Brexit and the social care staffing crisis

Charles Armitage, CEO of Florence, highlights what nursing and care home managers need to be mindful of during Brexit uncertainty and the social care staffing crisis

It’s April 2019 – and although the UK was set to leave the European Union on 29 March, we’re still here – for now. Whatever the final outcome around Brexit may be, the uncertainty is set to remain for the foreseeable as the country feels its way through these turbulent times.

Many of us feel a bit helpless watching Brexit play out in the corridors of power. However, the reality on the ground is that there is a very real impact to consider when it comes to staffing for the care sector. Nursing and care home managers are well aware that they can’t afford to rest on their laurels where staffing is concerned. Recruiting and retaining quality staff to tight budgets is one of the single most challenging issues they face in their day to day.

So, what do nursing and care home managers need to be mindful of and what steps can they take to manage the fallout around Brexit?

Widening workforce gaps

We all know the UK’s population is ageing yet more nurses are leaving the profession than joining. Alongside these worrying facts, many of the country’s existing health and social care professionals – an estimated 95,000 (7%) of the 1.3 million workers in England’s adult care sector – hail from other EU countries. It is easy to see how the possible end of free movement could make the recruitment and retention problem worse and put the sector under immense strain.

On a good note, many EU nationals currently living and working in the UK are eligible for indefinite leave to remain, if and when Brexit happens. However, it could be argued that the health and social care profession should be given special status so that skilled nurses and carers would still be allowed to come to the country. This would give nursing and care home managers a bigger talent pool to dip into when looking to fill the ever-widening gaps in the social care workforce.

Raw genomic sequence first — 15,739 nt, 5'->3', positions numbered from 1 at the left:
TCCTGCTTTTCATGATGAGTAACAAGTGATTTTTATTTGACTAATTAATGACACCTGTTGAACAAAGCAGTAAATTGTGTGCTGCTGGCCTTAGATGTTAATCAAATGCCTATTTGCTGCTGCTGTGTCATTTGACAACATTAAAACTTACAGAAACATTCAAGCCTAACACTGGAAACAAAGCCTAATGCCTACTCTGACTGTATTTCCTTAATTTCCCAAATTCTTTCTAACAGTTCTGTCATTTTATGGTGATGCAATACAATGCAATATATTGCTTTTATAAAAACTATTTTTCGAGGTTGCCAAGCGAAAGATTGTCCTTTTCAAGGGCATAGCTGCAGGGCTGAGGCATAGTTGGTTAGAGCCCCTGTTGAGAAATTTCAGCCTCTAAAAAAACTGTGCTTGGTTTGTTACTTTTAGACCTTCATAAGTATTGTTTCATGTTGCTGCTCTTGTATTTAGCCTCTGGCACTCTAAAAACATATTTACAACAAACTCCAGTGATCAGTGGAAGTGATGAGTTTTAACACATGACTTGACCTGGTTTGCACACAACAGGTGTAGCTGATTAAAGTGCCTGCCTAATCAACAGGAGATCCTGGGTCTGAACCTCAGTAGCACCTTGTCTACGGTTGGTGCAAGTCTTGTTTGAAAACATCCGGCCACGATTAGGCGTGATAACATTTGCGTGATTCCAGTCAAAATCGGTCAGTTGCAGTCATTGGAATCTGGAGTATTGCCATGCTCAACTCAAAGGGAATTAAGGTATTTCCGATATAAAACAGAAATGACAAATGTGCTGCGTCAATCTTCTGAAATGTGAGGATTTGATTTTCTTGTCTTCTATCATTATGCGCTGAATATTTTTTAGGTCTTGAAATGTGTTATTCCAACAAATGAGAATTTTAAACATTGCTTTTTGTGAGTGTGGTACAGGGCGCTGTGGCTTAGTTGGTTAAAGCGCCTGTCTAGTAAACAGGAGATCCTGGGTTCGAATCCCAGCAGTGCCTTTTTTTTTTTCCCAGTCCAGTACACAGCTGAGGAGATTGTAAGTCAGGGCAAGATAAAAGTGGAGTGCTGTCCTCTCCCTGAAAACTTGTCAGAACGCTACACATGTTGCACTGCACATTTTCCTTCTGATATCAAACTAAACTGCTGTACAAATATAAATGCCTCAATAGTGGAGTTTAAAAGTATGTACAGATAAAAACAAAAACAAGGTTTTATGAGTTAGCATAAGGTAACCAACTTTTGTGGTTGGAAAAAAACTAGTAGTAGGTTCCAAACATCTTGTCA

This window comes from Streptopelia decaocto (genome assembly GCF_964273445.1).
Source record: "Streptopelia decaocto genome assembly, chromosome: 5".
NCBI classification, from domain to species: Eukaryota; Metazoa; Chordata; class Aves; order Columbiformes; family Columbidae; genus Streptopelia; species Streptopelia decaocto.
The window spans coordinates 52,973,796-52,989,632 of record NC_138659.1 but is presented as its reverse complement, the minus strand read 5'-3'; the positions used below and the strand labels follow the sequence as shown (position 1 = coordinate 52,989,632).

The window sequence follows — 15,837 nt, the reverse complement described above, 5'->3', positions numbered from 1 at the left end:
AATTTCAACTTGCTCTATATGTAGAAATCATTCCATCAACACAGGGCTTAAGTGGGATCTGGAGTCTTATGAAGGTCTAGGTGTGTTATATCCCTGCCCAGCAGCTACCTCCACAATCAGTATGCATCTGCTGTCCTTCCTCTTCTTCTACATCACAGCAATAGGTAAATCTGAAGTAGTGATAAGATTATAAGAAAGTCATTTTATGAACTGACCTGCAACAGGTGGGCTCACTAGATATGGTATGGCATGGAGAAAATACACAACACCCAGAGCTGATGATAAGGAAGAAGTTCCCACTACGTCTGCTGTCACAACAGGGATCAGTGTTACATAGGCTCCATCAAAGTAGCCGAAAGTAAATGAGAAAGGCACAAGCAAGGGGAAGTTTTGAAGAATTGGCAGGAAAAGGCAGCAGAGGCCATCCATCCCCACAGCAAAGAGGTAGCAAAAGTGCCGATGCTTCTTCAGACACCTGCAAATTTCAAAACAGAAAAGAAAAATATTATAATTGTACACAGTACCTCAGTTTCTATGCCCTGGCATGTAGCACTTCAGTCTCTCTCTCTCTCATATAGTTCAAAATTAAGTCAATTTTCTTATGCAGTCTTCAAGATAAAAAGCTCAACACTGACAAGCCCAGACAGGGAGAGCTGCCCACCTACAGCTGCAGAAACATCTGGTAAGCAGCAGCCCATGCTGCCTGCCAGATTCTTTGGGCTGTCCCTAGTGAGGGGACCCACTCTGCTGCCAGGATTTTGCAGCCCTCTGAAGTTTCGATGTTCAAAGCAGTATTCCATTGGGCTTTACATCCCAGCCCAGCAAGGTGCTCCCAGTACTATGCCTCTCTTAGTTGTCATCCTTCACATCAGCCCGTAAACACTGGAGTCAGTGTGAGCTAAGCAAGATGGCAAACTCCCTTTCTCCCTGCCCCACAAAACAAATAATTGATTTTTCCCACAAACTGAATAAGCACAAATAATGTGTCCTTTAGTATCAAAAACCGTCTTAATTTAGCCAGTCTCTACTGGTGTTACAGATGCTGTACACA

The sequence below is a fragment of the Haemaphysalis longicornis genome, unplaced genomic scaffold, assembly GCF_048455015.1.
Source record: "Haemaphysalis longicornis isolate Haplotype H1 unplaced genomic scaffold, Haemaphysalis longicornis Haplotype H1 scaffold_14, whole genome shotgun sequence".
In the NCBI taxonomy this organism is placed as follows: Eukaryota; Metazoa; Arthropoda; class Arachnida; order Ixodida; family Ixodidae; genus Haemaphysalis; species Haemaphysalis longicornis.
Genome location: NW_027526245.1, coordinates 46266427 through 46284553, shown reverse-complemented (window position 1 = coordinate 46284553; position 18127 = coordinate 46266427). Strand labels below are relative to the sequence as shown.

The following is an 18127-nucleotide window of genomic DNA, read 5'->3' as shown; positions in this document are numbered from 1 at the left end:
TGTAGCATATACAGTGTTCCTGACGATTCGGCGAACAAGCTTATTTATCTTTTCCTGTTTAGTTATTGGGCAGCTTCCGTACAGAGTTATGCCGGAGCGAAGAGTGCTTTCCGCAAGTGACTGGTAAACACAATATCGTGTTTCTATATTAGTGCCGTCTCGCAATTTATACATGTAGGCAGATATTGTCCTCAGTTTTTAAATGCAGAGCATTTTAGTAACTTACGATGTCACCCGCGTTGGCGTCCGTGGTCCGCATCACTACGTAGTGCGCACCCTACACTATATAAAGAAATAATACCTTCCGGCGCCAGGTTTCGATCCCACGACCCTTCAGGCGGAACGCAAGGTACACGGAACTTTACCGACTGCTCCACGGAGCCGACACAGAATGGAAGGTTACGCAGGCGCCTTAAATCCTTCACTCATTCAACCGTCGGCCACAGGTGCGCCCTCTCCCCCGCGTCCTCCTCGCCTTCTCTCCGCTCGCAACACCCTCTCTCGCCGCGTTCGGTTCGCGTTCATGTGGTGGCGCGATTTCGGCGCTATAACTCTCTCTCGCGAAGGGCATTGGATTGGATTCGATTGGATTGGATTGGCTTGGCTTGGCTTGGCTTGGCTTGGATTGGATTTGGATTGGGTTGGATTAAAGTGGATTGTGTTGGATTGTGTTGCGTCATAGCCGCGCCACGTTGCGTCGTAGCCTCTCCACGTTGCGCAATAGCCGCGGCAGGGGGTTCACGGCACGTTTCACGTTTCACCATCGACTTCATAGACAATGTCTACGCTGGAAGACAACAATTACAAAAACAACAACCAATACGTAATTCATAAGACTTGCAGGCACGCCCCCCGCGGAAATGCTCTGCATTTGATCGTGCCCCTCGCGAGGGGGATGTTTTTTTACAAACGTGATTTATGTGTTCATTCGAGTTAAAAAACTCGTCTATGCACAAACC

New ways of working

As a care home manager, recruitment pressures will be all too familiar. Brexit will bring new challenges but could also present an opportunity to embrace different ways of working. With less overall certainty in the jobs market and a shift towards the gig economy model, it will come as no surprise that many nurses and carers are looking to work more flexibly.

This might seem tricky to accommodate for care home managers, especially when you consider the need to balance increasingly tight budgets with their number one priority – quality and continuity of care, However, the recruitment fees incurred when taking on temporary nurses or carers have attracted press for all the wrong reasons of late – draining resources from an already stretched sector.

Passion and pride for care

Despite Brexit taking up much of the government’s time at the moment, it is clearly well aware that more needs to be done to attract and retain people to the care profession. It has put significant investment in the social care recruitment campaign currently underway. Care home managers have a special role to play here too. Creating an environment in which nursing and care professionals feel valued and respected and providing opportunities for life-long learning go a long way to making people feel supported, and restoring a sense of passion for and pride in the sector.

With most care home managers seeing their profession as more of a calling, they are truly the best advocates for working in the sector. They are also at the heart of creating the right conditions to encourage those who choose to work in social care to stay, succeed and progress. With people looking for security during these uncertain times, a long and fulfilling career in the care sector is a sure bet given the projections around our ageing population in the years to come.

In summary

With the nation all at sea, care is one sector that just can’t afford to get drawn into the drama of it all. By getting behind calls for the sector to have special status when it comes to recruiting skilled nurses and carers, as well as embracing new ways of working and being a passionate promoter of careers in care, care managers have the opportunity to rise above the chaos and lead the way in terms of effective workforce management – deal, no deal or otherwise.

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